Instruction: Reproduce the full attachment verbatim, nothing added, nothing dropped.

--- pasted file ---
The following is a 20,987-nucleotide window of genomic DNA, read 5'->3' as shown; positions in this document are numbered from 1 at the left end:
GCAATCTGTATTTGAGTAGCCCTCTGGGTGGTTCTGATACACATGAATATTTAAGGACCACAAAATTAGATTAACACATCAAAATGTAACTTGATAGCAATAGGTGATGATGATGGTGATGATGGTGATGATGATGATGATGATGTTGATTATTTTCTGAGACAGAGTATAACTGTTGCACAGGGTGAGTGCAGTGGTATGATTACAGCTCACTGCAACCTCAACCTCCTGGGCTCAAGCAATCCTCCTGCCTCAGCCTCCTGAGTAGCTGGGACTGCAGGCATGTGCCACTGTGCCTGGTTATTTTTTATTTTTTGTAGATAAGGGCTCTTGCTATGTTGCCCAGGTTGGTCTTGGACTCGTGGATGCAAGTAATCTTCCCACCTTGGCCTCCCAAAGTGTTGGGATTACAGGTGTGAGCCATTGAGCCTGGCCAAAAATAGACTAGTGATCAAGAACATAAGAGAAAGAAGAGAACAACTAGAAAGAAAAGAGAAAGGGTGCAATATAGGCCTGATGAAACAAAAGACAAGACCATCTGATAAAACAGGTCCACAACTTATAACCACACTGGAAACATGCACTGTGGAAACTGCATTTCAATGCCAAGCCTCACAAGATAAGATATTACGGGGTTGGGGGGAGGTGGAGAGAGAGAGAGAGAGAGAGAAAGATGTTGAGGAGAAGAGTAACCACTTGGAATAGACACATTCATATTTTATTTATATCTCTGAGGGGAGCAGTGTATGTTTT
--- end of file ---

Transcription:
The following is a 20,987-nucleotide window of genomic DNA, read 5'->3' as shown; positions in this document are numbered from 1 at the left end:
GCAATCTGTATTTGAGTAGCCCTCTGGGTGGTTCTGATACACATGAATATTTAAGGACCACAAAATTAGATTAACACATCAAAATGTAACTTGATAGCAATAGGTGATGATGATGGTGATGATGGTGATGATGATGATGATGATGTTGATTATTTTCTGAGACAGAGTATAACTGTTGCACAGGGTGAGTGCAGTGGTATGATTACAGCTCACTGCAACCTCAACCTCCTGGGCTCAAGCAATCCTCCTGCCTCAGCCTCCTGAGTAGCTGGGACTGCAGGCATGTGCCACTGTGCCTGGTTATTTTTTATTTTTTGTAGATAAGGGCTCTTGCTATGTTGCCCAGGTTGGTCTTGGACTCGTGGATGCAAGTAATCTTCCCACCTTGGCCTCCCAAAGTGTTGGGATTACAGGTGTGAGCCATTGAGCCTGGCCAAAAATAGACTAGTGATCAAGAACATAAGAGAAAGAAGAGAACAACTAGAAAGAAAAGAGAAAGGGTGCAATATAGGCCTGATGAAACAAAAGACAAGACCATCTGATAAAACAGGTCCACAACTTATAACCACACTGGAAACATGCACTGTGGAAACTGCATTTCAATGCCAAGCCTCACAAGATAAGATATTACGGGGTTGGGGGGAGGTGGAGAGAGAGAGAGAGAGAGAGAAAGATGTTGAGGAGAAGAGTAACCACTTGGAATAGACACATTCATATTTTATTTATATCTCTGAGGGGAGCAGTGTATGTTTT